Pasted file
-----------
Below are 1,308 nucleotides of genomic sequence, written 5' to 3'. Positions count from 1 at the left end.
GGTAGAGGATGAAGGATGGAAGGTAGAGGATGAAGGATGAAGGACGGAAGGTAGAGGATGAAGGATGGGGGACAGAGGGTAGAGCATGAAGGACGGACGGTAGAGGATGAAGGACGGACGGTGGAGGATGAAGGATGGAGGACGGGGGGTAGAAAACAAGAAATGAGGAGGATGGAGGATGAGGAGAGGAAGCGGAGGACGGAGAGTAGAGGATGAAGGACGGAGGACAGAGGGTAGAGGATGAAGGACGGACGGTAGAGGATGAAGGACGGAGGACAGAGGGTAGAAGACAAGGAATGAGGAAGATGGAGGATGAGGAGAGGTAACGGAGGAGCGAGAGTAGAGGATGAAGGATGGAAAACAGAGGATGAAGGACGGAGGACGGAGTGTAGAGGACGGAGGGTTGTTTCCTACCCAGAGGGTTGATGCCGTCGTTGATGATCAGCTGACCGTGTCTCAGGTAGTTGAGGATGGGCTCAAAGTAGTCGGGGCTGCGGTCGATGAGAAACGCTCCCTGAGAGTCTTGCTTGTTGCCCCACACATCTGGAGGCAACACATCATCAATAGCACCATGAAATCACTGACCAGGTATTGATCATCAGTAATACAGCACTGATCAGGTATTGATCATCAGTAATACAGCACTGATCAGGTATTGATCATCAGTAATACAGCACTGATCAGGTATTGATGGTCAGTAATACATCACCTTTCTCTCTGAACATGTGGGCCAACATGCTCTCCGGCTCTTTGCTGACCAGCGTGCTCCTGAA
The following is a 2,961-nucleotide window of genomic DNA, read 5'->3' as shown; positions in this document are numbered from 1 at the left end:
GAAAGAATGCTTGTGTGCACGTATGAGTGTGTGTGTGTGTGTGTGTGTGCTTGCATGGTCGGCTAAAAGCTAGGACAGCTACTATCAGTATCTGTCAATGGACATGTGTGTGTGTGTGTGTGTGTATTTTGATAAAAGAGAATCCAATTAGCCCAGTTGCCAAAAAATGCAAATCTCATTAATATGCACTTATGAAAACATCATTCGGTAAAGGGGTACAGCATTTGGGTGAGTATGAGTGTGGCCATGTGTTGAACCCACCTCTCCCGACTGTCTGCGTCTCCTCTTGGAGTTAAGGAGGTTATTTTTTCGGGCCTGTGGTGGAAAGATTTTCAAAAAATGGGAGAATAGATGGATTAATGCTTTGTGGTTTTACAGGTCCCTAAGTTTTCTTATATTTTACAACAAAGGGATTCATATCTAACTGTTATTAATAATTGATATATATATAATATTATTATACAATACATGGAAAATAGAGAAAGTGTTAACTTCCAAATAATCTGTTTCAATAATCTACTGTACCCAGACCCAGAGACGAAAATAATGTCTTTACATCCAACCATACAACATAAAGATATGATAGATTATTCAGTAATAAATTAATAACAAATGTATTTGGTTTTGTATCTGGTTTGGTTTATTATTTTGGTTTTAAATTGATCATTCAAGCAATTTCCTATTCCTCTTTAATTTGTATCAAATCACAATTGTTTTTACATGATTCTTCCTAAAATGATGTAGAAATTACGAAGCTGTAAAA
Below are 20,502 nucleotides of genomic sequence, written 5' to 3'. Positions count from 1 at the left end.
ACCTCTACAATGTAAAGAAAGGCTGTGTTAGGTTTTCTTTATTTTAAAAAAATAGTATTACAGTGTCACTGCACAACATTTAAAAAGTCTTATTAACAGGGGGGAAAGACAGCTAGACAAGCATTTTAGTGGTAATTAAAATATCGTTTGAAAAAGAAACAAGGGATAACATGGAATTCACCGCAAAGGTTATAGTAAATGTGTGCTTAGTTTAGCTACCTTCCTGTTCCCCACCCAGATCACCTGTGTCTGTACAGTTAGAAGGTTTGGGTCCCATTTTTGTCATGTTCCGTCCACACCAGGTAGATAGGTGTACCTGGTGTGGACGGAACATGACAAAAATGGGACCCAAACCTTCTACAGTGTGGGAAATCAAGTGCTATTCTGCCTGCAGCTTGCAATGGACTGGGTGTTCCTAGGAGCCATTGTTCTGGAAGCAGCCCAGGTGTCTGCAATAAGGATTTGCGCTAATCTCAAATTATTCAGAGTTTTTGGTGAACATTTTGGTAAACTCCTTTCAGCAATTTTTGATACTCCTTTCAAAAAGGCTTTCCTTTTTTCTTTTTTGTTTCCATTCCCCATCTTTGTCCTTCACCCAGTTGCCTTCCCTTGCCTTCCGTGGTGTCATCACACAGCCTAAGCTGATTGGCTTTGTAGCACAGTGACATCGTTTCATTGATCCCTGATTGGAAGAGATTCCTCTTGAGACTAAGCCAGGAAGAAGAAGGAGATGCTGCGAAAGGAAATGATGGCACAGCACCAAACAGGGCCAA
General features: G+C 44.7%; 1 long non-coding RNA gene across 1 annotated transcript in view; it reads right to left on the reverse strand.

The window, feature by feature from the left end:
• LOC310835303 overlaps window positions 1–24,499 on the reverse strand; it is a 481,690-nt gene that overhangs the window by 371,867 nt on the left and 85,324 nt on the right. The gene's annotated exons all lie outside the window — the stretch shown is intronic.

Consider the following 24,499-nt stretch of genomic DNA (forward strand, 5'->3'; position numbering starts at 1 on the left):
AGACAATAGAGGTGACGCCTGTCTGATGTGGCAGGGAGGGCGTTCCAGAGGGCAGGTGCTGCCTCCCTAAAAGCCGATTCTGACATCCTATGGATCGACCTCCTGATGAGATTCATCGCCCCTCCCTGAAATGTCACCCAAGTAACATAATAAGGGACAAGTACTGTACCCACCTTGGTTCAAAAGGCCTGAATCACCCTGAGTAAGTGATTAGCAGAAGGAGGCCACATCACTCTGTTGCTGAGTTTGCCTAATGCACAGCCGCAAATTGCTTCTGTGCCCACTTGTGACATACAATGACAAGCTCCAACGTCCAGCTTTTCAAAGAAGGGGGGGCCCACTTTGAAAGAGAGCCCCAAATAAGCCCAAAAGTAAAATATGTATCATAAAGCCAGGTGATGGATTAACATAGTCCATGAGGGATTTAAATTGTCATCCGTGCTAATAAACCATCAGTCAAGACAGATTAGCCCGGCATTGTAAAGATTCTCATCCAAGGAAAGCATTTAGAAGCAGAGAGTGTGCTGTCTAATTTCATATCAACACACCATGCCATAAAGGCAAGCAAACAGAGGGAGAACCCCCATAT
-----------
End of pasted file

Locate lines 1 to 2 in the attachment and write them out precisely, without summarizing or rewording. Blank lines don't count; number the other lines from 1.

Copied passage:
Below are 1,308 nucleotides of genomic sequence, written 5' to 3'. Positions count from 1 at the left end.
GGTAGAGGATGAAGGATGGAAGGTAGAGGATGAAGGATGAAGGACGGAAGGTAGAGGATGAAGGATGGGGGACAGAGGGTAGAGCATGAAGGACGGACGGTAGAGGATGAAGGACGGACGGTGGAGGATGAAGGATGGAGGACGGGGGGTAGAAAACAAGAAATGAGGAGGATGGAGGATGAGGAGAGGAAGCGGAGGACGGAGAGTAGAGGATGAAGGACGGAGGACAGAGGGTAGAGGATGAAGGACGGACGGTAGAGGATGAAGGACGGAGGACAGAGGGTAGAAGACAAGGAATGAGGAAGATGGAGGATGAGGAGAGGTAACGGAGGAGCGAGAGTAGAGGATGAAGGATGGAAAACAGAGGATGAAGGACGGAGGACGGAGTGTAGAGGACGGAGGGTTGTTTCCTACCCAGAGGGTTGATGCCGTCGTTGATGATCAGCTGACCGTGTCTCAGGTAGTTGAGGATGGGCTCAAAGTAGTCGGGGCTGCGGTCGATGAGAAACGCTCCCTGAGAGTCTTGCTTGTTGCCCCACACATCTGGAGGCAACACATCATCAATAGCACCATGAAATCACTGACCAGGTATTGATCATCAGTAATACAGCACTGATCAGGTATTGATCATCAGTAATACAGCACTGATCAGGTATTGATCATCAGTAATACAGCACTGATCAGGTATTGATGGTCAGTAATACATCACCTTTCTCTCTGAACATGTGGGCCAACATGCTCTCCGGCTCTTTGCTGACCAGCGTGCTCCTGAA